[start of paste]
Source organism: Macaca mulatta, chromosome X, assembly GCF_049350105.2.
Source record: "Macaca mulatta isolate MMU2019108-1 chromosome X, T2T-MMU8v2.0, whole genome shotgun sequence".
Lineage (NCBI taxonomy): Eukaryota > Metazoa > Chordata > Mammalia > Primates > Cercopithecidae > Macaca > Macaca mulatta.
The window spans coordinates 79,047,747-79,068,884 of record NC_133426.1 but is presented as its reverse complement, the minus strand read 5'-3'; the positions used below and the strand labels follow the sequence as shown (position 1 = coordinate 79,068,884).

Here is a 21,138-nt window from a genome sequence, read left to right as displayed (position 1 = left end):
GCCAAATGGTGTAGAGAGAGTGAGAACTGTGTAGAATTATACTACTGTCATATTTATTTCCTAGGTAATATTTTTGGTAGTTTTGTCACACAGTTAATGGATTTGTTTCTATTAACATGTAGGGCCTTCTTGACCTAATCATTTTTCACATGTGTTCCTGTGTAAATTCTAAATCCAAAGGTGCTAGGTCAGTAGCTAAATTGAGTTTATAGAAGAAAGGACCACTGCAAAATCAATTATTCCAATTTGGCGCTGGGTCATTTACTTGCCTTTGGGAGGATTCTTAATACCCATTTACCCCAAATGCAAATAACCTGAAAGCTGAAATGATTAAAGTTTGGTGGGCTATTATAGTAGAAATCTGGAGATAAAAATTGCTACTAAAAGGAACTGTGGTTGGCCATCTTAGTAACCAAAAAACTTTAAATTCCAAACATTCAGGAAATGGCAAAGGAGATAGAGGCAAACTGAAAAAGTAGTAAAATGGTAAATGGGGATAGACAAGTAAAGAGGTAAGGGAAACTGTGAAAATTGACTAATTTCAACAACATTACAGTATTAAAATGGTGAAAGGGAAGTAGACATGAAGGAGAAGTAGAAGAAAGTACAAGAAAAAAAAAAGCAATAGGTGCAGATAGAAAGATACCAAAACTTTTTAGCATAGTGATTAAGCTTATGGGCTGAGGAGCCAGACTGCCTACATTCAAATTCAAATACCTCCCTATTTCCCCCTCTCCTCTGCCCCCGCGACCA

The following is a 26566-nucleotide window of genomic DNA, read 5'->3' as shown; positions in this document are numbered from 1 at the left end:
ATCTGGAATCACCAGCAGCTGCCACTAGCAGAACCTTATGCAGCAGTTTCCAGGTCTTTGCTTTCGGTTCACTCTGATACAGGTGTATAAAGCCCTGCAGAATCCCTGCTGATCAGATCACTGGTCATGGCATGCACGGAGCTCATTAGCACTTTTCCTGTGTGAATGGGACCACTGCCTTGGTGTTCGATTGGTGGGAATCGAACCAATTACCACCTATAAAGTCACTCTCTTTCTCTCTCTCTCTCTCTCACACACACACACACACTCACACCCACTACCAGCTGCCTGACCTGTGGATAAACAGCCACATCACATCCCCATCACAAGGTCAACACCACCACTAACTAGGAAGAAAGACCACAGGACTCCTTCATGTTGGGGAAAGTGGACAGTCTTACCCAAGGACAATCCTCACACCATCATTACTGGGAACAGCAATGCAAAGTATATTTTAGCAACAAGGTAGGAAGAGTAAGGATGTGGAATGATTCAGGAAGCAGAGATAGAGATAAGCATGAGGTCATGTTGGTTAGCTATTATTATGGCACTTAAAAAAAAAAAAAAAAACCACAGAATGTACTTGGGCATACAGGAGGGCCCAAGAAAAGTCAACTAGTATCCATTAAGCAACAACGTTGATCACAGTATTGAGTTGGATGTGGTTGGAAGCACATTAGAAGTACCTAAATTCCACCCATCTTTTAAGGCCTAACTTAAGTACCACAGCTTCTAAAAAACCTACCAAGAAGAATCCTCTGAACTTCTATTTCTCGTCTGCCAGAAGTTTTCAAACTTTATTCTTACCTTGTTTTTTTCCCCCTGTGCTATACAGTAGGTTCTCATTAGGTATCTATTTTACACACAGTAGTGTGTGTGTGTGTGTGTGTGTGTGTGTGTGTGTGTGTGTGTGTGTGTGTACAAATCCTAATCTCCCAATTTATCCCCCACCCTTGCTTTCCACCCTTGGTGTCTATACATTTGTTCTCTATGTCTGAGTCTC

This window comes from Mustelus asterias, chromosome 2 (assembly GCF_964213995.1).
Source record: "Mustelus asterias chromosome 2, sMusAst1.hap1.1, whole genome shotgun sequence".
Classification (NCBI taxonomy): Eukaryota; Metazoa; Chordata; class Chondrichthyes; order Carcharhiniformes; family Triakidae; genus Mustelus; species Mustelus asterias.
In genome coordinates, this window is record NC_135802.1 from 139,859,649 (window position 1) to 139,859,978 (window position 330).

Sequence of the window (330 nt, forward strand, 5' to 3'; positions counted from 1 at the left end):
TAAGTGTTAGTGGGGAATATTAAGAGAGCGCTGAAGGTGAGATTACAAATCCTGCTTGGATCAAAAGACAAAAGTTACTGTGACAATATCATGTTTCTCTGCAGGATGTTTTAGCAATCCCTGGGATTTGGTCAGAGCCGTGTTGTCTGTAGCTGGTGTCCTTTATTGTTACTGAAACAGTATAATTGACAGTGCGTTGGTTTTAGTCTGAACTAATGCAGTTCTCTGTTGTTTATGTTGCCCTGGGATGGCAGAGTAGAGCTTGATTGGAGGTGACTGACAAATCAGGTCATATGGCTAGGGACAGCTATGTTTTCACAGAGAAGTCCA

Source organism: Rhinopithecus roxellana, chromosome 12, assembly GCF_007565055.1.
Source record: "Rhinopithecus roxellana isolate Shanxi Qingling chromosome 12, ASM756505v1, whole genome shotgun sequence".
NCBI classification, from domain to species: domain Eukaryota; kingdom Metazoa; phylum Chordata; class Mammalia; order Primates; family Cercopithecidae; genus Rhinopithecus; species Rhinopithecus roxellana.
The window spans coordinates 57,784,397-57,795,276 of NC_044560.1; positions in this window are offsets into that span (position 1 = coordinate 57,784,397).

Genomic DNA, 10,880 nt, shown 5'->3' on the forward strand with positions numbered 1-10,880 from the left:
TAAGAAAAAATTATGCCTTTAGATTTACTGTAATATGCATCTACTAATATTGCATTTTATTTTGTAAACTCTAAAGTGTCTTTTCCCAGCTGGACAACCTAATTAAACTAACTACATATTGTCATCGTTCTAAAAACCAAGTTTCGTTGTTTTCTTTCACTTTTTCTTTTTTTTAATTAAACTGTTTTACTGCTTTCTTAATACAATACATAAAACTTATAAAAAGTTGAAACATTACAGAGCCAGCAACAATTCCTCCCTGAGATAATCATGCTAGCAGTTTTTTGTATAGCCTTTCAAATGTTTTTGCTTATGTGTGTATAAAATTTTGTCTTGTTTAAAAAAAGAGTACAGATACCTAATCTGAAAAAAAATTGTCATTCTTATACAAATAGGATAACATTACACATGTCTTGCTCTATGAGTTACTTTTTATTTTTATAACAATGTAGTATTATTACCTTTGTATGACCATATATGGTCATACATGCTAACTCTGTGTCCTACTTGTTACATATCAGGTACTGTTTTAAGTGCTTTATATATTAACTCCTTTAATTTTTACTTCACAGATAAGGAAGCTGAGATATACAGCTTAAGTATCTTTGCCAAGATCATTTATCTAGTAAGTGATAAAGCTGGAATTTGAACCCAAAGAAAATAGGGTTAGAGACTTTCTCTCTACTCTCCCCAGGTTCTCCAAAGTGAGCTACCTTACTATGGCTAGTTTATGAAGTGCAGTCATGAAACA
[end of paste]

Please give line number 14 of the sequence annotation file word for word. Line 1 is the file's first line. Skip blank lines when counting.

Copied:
TAAGTGTTAGTGGGGAATATTAAGAGAGCGCTGAAGGTGAGATTACAAATCCTGCTTGGATCAAAAGACAAAAGTTACTGTGACAATATCATGTTTCTCTGCAGGATGTTTTAGCAATCCCTGGGATTTGGTCAGAGCCGTGTTGTCTGTAGCTGGTGTCCTTTATTGTTACTGAAACAGTATAATTGACAGTGCGTTGGTTTTAGTCTGAACTAATGCAGTTCTCTGTTGTTTATGTTGCCCTGGGATGGCAGAGTAGAGCTTGATTGGAGGTGACTGACAAATCAGGTCATATGGCTAGGGACAGCTATGTTTTCACAGAGAAGTCCA